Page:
The Lifecycle of a Termite
Termites can be one of the biggest pests when it comes to structural damage. They belong to the cockroach family and are generally off-white in appearance. Sometimes mistaken for ants, the easiest way to tell them apart is the termites’ colour and straight antennae. Termites feed on the dried cellulose that comes from dead wood (such as timber in a house). These pests can be extremely destructive so if you think you have signs of a termite problem call your local Maryborough pest control or termite inspection company right away.
Termites have a complex lifestyle and are social insects, so they live in colonies with different roles and a social hierarchy. They are hemimetabolous meaning they look very similar throughout their whole lifecycle (with exception of the eggs of course). Luckily, this means they are relatively easy to identify at all stages of maturity.
The Termite Lifecycle:
Termites begin their lives as small white eggs. These eggs are laid by the queen, generally in a specially constructed mound or in the walls of homes or old logs. Termite eggs are often hard to spot due to their small size and the way they’re hidden deep within the walls. These eggs are incubated and cared for by worker termites until they hatch into larvae.
Once termites reach the larval stage they begin to moult and turn into fully reproductive nymphs. Towards the end of the larval stage the termites then differentiate into one of three main castes: workers, soldiers and reproductives.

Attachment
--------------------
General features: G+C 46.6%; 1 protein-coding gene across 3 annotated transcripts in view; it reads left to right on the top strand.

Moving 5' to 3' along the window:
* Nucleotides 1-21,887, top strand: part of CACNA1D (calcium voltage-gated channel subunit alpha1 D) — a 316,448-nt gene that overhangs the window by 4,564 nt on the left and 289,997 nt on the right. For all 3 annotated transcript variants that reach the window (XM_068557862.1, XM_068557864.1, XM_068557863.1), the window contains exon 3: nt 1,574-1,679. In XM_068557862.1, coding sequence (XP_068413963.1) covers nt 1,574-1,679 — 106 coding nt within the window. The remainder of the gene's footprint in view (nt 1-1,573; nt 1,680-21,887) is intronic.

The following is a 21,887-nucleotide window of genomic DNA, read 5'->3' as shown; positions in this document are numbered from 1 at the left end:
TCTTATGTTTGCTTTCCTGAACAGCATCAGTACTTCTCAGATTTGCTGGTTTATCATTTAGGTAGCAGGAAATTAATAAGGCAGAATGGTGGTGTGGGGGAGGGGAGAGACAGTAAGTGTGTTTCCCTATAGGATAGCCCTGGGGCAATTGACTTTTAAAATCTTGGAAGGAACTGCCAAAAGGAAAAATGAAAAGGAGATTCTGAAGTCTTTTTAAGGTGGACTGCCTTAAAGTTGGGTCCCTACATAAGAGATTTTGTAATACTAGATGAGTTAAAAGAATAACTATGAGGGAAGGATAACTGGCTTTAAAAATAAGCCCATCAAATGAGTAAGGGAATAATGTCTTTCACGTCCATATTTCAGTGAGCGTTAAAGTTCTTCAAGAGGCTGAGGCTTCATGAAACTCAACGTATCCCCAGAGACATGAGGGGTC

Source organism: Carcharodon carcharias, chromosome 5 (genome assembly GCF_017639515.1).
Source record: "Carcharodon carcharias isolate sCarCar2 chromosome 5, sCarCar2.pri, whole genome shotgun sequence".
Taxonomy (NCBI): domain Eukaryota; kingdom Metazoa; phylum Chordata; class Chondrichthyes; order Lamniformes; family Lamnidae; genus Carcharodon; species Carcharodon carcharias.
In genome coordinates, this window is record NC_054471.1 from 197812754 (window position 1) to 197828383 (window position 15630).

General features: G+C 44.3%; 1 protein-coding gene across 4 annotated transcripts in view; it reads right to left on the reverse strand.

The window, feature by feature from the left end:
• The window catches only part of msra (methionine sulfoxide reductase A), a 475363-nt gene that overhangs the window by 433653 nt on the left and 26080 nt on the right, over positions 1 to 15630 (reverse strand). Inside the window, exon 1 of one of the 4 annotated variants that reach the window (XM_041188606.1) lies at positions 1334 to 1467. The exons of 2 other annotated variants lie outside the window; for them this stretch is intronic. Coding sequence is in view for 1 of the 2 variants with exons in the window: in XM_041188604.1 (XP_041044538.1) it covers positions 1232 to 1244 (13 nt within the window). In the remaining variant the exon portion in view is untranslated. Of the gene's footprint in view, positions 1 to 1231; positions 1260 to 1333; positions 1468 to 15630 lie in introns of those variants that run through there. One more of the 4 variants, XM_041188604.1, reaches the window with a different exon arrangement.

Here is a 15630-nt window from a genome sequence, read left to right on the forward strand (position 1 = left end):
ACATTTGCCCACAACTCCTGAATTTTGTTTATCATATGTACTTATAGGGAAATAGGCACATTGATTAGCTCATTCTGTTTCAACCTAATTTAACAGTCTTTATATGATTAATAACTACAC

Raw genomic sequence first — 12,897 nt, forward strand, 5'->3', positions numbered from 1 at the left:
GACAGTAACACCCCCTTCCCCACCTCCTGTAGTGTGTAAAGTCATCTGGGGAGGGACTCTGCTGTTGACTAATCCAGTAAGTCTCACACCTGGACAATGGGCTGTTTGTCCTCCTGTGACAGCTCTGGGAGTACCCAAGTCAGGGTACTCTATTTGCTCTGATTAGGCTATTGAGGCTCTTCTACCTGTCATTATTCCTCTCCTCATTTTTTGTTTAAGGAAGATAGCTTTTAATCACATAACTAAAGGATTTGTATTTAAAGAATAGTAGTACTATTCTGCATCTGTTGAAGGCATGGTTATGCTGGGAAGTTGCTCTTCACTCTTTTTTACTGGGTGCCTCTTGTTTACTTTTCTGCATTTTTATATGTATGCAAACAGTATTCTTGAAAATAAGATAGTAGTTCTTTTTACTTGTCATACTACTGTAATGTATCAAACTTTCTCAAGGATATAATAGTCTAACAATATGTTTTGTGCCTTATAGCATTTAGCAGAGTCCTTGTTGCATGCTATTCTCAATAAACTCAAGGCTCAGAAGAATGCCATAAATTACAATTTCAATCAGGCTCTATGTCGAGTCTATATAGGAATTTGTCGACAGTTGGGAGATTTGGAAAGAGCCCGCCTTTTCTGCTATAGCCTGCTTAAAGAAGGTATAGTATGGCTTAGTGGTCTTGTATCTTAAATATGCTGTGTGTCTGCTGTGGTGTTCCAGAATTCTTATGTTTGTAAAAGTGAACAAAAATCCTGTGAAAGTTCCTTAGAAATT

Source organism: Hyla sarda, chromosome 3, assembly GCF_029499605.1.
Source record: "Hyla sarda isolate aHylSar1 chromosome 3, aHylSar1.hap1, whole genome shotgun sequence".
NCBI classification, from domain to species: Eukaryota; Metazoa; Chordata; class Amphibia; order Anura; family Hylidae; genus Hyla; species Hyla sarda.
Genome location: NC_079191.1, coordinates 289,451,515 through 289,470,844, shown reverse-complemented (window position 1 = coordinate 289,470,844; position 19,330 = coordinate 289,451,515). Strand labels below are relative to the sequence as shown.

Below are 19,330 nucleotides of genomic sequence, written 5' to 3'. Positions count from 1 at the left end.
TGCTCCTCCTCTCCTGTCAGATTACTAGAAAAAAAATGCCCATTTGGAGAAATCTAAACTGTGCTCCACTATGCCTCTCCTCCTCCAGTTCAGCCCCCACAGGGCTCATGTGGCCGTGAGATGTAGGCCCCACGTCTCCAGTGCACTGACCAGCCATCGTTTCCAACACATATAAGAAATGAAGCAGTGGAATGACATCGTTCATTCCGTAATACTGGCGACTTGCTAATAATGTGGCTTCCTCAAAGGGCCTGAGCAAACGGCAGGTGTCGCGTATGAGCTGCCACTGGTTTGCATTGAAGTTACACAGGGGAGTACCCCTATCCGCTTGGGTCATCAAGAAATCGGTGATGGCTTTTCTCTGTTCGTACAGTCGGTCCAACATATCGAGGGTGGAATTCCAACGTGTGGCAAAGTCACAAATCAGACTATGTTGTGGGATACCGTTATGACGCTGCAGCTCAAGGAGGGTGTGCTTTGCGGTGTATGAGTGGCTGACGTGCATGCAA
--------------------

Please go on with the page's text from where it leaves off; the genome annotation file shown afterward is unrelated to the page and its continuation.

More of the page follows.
At the nymph stage, termite begin to undergo more moults and eventually develop both a hard and soft exoskeleton. These termites are fully differentiated into workers, soldiers and reproductives. Nymphs look very similar to an adult termite, except usually without wings.
By the time termites reach the adult stage they have fully functioning wings and eyes and their exoskeleton has completely developed. Adults continue to moult through the course of their lifespan. Once the termites become fully mature adults, swarming occurs. This is when termites become the most visible. If you believe you might have a termite problem it is important to organise a termite inspection with your local pest control as soon as possible to prevent any further damage. After swarming occurs and the termites find a mate, they shed their wings and establish their new colony. The Queen of the colony lays her eggs and the lifecycle starts again.
A termites lifespan is generally between one to two years with the exception of the queen which can live for more than ten years. Termite queens have one of the longest lifespans of all the insects.
If you find yourself with a termite problem or suspect you may have termite damage call your local for a termite treatment. Ideally termite treatments should be done to at risk homes and buildings as preventative care rather than after it becomes a problem. For all your Maryborough and Hervey Bay termite and pest control needs contact Ivey’s Carpet Cleaning and Pest Control on (07) 4122 4148.